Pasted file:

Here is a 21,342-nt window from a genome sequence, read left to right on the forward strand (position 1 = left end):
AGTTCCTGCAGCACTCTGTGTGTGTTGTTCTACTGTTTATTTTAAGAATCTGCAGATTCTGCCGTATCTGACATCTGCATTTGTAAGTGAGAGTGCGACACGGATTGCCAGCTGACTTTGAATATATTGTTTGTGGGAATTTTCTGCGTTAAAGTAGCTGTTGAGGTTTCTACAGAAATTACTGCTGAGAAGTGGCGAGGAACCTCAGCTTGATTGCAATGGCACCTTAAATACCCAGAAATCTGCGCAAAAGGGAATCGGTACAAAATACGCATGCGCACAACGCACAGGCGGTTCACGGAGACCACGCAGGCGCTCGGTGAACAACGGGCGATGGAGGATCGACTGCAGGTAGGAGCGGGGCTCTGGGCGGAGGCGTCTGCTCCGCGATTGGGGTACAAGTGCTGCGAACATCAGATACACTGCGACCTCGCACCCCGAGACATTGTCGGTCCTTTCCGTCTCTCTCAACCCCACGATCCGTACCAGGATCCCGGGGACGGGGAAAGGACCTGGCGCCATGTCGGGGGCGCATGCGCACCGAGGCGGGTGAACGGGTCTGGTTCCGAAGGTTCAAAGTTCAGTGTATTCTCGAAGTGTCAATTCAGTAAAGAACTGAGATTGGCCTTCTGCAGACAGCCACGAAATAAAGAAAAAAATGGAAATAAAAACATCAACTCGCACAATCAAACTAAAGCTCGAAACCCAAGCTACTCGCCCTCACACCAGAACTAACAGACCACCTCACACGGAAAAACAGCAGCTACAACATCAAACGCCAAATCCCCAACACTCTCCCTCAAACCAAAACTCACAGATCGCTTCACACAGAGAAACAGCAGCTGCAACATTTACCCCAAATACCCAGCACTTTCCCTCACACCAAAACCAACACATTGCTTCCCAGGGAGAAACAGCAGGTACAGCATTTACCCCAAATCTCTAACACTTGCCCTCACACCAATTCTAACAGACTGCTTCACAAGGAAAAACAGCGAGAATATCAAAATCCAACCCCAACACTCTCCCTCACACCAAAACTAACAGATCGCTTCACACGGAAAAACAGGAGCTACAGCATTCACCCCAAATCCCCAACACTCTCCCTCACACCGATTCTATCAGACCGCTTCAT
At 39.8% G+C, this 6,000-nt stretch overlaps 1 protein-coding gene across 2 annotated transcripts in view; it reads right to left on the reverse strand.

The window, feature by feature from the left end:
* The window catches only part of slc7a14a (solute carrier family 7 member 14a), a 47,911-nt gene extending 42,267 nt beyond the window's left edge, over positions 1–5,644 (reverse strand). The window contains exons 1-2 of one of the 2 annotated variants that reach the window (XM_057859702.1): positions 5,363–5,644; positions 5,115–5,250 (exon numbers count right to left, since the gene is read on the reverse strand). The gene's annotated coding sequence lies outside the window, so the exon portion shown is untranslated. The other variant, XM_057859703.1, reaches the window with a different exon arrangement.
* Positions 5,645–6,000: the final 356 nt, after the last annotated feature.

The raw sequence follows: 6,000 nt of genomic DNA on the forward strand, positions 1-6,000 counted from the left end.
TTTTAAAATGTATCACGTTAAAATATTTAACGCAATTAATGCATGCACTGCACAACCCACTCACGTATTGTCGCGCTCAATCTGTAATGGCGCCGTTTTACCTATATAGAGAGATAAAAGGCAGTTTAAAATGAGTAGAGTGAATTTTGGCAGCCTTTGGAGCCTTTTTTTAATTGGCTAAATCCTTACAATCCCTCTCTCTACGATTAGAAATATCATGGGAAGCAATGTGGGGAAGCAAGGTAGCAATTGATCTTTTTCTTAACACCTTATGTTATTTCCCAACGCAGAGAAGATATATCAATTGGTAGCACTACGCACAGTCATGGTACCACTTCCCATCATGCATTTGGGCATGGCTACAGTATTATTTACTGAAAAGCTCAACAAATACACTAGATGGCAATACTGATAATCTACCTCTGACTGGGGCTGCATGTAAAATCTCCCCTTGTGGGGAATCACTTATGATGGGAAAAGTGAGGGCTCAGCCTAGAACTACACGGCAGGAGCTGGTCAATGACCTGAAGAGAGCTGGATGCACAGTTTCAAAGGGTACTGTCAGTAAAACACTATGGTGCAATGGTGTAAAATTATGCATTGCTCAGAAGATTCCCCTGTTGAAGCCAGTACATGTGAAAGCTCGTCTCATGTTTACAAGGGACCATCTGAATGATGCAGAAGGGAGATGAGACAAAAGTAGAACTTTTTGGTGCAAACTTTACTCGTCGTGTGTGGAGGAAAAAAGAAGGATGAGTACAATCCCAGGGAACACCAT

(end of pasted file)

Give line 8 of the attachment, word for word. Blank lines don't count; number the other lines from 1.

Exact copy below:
TTTTAAAATGTATCACGTTAAAATATTTAACGCAATTAATGCATGCACTGCACAACCCACTCACGTATTGTCGCGCTCAATCTGTAATGGCGCCGTTTTACCTATATAGAGAGATAAAAGGCAGTTTAAAATGAGTAGAGTGAATTTTGGCAGCCTTTGGAGCCTTTTTTTAATTGGCTAAATCCTTACAATCCCTCTCTCTACGATTAGAAATATCATGGGAAGCAATGTGGGGAAGCAAGGTAGCAATTGATCTTTTTCTTAACACCTTATGTTATTTCCCAACGCAGAGAAGATATATCAATTGGTAGCACTACGCACAGTCATGGTACCACTTCCCATCATGCATTTGGGCATGGCTACAGTATTATTTACTGAAAAGCTCAACAAATACACTAGATGGCAATACTGATAATCTACCTCTGACTGGGGCTGCATGTAAAATCTCCCCTTGTGGGGAATCACTTATGATGGGAAAAGTGAGGGCTCAGCCTAGAACTACACGGCAGGAGCTGGTCAATGACCTGAAGAGAGCTGGATGCACAGTTTCAAAGGGTACTGTCAGTAAAACACTATGGTGCAATGGTGTAAAATTATGCATTGCTCAGAAGATTCCCCTGTTGAAGCCAGTACATGTGAAAGCTCGTCTCATGTTTACAAGGGACCATCTGAATGATGCAGAAGGGAGATGAGACAAAAGTAGAACTTTTTGGTGCAAACTTTACTCGTCGTGTGTGGAGGAAAAAAGAAGGATGAGTACAATCCCAGGGAACACCAT